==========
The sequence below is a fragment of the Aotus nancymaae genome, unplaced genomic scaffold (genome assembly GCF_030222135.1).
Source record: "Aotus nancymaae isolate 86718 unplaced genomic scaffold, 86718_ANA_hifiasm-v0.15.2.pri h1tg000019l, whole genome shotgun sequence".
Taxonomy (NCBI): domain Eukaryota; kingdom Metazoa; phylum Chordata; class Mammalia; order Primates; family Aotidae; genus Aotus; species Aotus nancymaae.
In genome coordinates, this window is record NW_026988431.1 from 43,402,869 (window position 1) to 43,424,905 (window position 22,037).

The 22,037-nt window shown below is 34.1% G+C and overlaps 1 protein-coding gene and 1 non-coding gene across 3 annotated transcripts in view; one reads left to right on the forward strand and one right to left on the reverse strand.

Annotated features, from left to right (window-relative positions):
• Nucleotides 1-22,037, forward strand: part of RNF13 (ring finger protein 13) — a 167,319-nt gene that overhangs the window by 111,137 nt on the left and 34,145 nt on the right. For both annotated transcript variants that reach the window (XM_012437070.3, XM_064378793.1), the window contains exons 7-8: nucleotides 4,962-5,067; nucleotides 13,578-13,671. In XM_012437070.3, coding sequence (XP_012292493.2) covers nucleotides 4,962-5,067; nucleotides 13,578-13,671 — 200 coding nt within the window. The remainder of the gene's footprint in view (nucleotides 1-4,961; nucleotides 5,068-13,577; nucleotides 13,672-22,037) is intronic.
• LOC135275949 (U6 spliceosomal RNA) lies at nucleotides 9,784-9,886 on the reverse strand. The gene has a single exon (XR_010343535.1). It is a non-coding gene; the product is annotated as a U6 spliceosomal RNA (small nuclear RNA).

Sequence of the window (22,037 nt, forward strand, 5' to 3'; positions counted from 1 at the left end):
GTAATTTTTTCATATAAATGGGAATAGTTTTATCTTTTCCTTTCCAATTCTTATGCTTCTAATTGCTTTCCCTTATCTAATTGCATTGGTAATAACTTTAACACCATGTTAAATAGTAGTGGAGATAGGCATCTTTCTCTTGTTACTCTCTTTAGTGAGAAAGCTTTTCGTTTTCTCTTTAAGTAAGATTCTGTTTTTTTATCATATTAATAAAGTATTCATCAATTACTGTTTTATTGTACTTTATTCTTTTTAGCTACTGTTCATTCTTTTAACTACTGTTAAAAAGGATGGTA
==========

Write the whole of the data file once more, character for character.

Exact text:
The sequence below is a fragment of the Aotus nancymaae genome, unplaced genomic scaffold (genome assembly GCF_030222135.1).
Source record: "Aotus nancymaae isolate 86718 unplaced genomic scaffold, 86718_ANA_hifiasm-v0.15.2.pri h1tg000019l, whole genome shotgun sequence".
Taxonomy (NCBI): domain Eukaryota; kingdom Metazoa; phylum Chordata; class Mammalia; order Primates; family Aotidae; genus Aotus; species Aotus nancymaae.
In genome coordinates, this window is record NW_026988431.1 from 43,402,869 (window position 1) to 43,424,905 (window position 22,037).

The 22,037-nt window shown below is 34.1% G+C and overlaps 1 protein-coding gene and 1 non-coding gene across 3 annotated transcripts in view; one reads left to right on the forward strand and one right to left on the reverse strand.

Annotated features, from left to right (window-relative positions):
• Nucleotides 1-22,037, forward strand: part of RNF13 (ring finger protein 13) — a 167,319-nt gene that overhangs the window by 111,137 nt on the left and 34,145 nt on the right. For both annotated transcript variants that reach the window (XM_012437070.3, XM_064378793.1), the window contains exons 7-8: nucleotides 4,962-5,067; nucleotides 13,578-13,671. In XM_012437070.3, coding sequence (XP_012292493.2) covers nucleotides 4,962-5,067; nucleotides 13,578-13,671 — 200 coding nt within the window. The remainder of the gene's footprint in view (nucleotides 1-4,961; nucleotides 5,068-13,577; nucleotides 13,672-22,037) is intronic.
• LOC135275949 (U6 spliceosomal RNA) lies at nucleotides 9,784-9,886 on the reverse strand. The gene has a single exon (XR_010343535.1). It is a non-coding gene; the product is annotated as a U6 spliceosomal RNA (small nuclear RNA).

Sequence of the window (22,037 nt, forward strand, 5' to 3'; positions counted from 1 at the left end):
GTAATTTTTTCATATAAATGGGAATAGTTTTATCTTTTCCTTTCCAATTCTTATGCTTCTAATTGCTTTCCCTTATCTAATTGCATTGGTAATAACTTTAACACCATGTTAAATAGTAGTGGAGATAGGCATCTTTCTCTTGTTACTCTCTTTAGTGAGAAAGCTTTTCGTTTTCTCTTTAAGTAAGATTCTGTTTTTTTATCATATTAATAAAGTATTCATCAATTACTGTTTTATTGTACTTTATTCTTTTTAGCTACTGTTCATTCTTTTAACTACTGTTAAAAAGGATGGTA